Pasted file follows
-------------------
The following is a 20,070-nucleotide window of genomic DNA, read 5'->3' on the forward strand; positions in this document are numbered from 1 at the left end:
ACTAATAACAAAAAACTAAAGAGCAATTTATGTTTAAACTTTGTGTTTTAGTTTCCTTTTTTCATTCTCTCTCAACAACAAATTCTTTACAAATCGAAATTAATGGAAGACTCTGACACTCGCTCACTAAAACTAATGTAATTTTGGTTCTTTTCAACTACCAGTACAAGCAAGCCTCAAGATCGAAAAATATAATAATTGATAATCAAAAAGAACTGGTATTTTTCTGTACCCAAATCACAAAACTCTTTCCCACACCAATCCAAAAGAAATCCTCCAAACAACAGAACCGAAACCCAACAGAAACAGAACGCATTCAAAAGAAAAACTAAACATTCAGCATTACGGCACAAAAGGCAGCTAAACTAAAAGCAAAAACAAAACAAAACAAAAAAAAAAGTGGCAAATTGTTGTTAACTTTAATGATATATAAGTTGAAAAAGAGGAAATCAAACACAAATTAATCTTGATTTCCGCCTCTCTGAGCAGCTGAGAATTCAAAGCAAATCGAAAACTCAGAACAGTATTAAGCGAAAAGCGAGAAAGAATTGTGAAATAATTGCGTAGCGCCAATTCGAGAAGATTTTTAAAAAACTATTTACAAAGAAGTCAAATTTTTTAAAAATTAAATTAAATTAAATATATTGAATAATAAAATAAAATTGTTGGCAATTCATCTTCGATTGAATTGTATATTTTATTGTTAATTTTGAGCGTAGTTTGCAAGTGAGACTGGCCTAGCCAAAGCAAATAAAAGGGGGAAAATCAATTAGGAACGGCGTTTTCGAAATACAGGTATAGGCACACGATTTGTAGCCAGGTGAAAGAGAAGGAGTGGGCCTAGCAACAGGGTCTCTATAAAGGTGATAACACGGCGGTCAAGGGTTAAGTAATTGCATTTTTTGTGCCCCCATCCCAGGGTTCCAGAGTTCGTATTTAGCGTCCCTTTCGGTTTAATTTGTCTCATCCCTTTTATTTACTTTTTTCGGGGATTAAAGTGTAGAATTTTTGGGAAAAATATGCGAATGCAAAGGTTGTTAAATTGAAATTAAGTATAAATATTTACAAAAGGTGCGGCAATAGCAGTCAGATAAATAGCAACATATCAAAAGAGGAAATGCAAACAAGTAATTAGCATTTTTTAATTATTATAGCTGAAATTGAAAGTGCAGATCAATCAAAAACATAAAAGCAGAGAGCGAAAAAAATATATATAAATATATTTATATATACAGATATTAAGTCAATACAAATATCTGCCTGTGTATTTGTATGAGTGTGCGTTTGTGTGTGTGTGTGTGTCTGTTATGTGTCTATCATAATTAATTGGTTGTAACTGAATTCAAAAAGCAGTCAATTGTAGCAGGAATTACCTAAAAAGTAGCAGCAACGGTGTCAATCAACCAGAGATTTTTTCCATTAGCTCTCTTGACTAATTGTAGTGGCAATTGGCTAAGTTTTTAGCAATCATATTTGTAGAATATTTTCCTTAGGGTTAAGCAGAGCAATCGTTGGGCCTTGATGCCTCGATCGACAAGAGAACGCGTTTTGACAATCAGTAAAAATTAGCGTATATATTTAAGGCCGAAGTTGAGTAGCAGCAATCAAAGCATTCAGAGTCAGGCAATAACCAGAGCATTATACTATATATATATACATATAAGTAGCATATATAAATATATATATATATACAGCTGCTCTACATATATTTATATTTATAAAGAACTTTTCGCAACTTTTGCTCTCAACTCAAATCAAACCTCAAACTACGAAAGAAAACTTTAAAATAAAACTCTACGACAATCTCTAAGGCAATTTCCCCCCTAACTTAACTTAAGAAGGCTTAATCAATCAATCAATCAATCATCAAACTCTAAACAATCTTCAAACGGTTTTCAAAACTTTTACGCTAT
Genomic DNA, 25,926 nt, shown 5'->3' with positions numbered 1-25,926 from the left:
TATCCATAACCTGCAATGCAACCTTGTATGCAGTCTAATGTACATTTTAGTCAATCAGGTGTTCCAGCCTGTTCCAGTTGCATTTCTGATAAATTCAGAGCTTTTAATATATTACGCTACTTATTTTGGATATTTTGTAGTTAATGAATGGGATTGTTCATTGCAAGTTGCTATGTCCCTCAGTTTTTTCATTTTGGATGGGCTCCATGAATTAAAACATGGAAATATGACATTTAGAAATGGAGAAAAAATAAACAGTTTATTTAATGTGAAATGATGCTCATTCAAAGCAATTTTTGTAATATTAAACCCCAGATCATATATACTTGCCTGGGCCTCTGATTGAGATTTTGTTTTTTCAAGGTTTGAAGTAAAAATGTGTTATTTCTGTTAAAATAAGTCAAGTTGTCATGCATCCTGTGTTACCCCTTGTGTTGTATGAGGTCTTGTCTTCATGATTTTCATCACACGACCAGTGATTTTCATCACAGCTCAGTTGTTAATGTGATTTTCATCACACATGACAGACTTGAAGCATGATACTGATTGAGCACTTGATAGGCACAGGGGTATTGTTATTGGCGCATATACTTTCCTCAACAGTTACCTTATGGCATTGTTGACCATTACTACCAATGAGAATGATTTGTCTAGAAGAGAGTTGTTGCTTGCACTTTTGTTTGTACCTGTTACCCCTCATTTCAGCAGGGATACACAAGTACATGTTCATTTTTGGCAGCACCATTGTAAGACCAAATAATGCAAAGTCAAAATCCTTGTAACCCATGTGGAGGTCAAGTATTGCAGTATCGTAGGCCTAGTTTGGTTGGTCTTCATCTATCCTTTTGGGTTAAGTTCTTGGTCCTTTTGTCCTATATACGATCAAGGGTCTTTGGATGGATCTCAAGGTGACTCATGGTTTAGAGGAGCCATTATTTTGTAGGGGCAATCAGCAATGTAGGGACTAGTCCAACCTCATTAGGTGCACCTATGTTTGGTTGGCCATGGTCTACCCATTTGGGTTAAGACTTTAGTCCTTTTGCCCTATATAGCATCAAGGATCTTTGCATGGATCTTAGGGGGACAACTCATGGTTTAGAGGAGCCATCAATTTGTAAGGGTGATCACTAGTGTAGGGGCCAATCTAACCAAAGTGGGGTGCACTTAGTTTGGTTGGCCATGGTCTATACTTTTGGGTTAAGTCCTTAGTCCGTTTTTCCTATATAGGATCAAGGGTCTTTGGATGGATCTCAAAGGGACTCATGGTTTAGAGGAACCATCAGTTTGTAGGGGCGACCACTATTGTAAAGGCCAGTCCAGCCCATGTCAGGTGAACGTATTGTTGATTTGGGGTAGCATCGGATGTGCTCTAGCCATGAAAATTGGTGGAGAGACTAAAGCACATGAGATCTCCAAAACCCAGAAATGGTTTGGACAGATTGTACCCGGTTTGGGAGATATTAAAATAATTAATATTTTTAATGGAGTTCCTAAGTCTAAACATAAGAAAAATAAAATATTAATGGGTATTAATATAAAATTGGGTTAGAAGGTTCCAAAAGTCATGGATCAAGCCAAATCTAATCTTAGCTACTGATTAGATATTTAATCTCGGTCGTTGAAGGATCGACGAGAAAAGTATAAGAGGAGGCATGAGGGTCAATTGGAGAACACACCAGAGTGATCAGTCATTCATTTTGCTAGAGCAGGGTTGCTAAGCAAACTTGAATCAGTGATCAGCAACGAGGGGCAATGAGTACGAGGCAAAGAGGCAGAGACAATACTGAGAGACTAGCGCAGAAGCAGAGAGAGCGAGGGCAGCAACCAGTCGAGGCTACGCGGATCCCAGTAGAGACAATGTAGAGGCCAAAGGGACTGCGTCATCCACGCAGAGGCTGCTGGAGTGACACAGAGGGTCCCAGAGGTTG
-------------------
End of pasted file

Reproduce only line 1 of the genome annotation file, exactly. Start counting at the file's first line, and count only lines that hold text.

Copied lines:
The following is a 20,070-nucleotide window of genomic DNA, read 5'->3' on the forward strand; positions in this document are numbered from 1 at the left end: